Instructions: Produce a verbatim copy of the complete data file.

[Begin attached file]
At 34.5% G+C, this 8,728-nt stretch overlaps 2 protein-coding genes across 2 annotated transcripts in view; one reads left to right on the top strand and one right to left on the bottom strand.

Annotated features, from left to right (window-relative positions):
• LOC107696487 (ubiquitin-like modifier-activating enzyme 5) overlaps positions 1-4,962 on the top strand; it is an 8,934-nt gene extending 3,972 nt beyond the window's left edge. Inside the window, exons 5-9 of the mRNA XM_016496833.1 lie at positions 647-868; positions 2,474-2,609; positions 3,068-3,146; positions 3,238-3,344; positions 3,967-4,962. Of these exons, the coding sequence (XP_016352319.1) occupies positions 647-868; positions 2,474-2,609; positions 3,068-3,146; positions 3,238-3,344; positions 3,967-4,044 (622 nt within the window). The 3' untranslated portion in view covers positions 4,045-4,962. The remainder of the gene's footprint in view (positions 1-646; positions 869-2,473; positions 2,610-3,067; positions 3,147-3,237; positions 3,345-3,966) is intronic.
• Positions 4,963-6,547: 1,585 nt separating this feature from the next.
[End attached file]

At 34.5% G+C, this 8,728-nt stretch overlaps 2 protein-coding genes across 2 annotated transcripts in view; one reads left to right on the top strand and one right to left on the bottom strand.

Annotated features, from left to right (window-relative positions):
• LOC107696487 (ubiquitin-like modifier-activating enzyme 5) overlaps positions 1-4,962 on the top strand; it is an 8,934-nt gene extending 3,972 nt beyond the window's left edge. Inside the window, exons 5-9 of the mRNA XM_016496833.1 lie at positions 647-868; positions 2,474-2,609; positions 3,068-3,146; positions 3,238-3,344; positions 3,967-4,962. Of these exons, the coding sequence (XP_016352319.1) occupies positions 647-868; positions 2,474-2,609; positions 3,068-3,146; positions 3,238-3,344; positions 3,967-4,044 (622 nt within the window). The 3' untranslated portion in view covers positions 4,045-4,962. The remainder of the gene's footprint in view (positions 1-646; positions 869-2,473; positions 2,610-3,067; positions 3,147-3,237; positions 3,345-3,966) is intronic.
• Positions 4,963-6,547: 1,585 nt separating this feature from the next.